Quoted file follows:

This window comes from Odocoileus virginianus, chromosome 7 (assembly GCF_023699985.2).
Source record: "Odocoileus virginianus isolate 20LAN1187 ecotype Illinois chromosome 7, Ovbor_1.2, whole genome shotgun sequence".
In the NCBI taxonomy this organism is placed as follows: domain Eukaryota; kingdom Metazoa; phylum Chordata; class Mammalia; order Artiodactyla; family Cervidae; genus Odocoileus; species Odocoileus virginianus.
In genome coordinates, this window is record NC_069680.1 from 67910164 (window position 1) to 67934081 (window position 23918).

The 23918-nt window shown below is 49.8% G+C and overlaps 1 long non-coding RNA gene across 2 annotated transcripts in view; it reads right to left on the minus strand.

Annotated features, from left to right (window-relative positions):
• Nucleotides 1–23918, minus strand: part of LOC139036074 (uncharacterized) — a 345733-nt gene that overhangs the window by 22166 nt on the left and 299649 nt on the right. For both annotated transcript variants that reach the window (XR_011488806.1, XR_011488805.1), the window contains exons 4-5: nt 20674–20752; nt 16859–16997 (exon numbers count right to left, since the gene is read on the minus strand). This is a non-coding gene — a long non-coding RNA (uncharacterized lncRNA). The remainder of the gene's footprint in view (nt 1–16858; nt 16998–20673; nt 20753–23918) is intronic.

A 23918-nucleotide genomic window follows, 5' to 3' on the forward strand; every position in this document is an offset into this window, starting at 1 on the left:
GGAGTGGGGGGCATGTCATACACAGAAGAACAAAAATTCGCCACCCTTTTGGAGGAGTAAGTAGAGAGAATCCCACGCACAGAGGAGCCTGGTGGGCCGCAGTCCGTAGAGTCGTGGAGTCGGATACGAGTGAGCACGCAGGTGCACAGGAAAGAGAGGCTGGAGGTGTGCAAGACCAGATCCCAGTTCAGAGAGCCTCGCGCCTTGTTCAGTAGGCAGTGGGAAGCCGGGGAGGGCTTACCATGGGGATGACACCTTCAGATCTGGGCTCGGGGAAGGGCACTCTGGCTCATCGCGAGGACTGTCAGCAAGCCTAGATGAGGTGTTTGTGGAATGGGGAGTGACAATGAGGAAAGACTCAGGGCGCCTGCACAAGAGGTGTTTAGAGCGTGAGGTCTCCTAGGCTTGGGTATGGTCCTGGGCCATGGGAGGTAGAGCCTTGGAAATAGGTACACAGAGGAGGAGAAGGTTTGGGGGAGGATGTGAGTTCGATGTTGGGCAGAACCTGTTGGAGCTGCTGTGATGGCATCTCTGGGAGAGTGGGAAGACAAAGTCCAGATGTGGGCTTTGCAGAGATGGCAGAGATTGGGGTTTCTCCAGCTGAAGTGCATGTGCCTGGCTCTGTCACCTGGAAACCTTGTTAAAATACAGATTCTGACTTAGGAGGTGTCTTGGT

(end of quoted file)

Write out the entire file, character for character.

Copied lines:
This window comes from Odocoileus virginianus, chromosome 7 (assembly GCF_023699985.2).
Source record: "Odocoileus virginianus isolate 20LAN1187 ecotype Illinois chromosome 7, Ovbor_1.2, whole genome shotgun sequence".
In the NCBI taxonomy this organism is placed as follows: domain Eukaryota; kingdom Metazoa; phylum Chordata; class Mammalia; order Artiodactyla; family Cervidae; genus Odocoileus; species Odocoileus virginianus.
In genome coordinates, this window is record NC_069680.1 from 67910164 (window position 1) to 67934081 (window position 23918).

The 23918-nt window shown below is 49.8% G+C and overlaps 1 long non-coding RNA gene across 2 annotated transcripts in view; it reads right to left on the minus strand.

Annotated features, from left to right (window-relative positions):
• Nucleotides 1–23918, minus strand: part of LOC139036074 (uncharacterized) — a 345733-nt gene that overhangs the window by 22166 nt on the left and 299649 nt on the right. For both annotated transcript variants that reach the window (XR_011488806.1, XR_011488805.1), the window contains exons 4-5: nt 20674–20752; nt 16859–16997 (exon numbers count right to left, since the gene is read on the minus strand). This is a non-coding gene — a long non-coding RNA (uncharacterized lncRNA). The remainder of the gene's footprint in view (nt 1–16858; nt 16998–20673; nt 20753–23918) is intronic.

A 23918-nucleotide genomic window follows, 5' to 3' on the forward strand; every position in this document is an offset into this window, starting at 1 on the left:
GGAGTGGGGGGCATGTCATACACAGAAGAACAAAAATTCGCCACCCTTTTGGAGGAGTAAGTAGAGAGAATCCCACGCACAGAGGAGCCTGGTGGGCCGCAGTCCGTAGAGTCGTGGAGTCGGATACGAGTGAGCACGCAGGTGCACAGGAAAGAGAGGCTGGAGGTGTGCAAGACCAGATCCCAGTTCAGAGAGCCTCGCGCCTTGTTCAGTAGGCAGTGGGAAGCCGGGGAGGGCTTACCATGGGGATGACACCTTCAGATCTGGGCTCGGGGAAGGGCACTCTGGCTCATCGCGAGGACTGTCAGCAAGCCTAGATGAGGTGTTTGTGGAATGGGGAGTGACAATGAGGAAAGACTCAGGGCGCCTGCACAAGAGGTGTTTAGAGCGTGAGGTCTCCTAGGCTTGGGTATGGTCCTGGGCCATGGGAGGTAGAGCCTTGGAAATAGGTACACAGAGGAGGAGAAGGTTTGGGGGAGGATGTGAGTTCGATGTTGGGCAGAACCTGTTGGAGCTGCTGTGATGGCATCTCTGGGAGAGTGGGAAGACAAAGTCCAGATGTGGGCTTTGCAGAGATGGCAGAGATTGGGGTTTCTCCAGCTGAAGTGCATGTGCCTGGCTCTGTCACCTGGAAACCTTGTTAAAATACAGATTCTGACTTAGGAGGTGTCTTGGT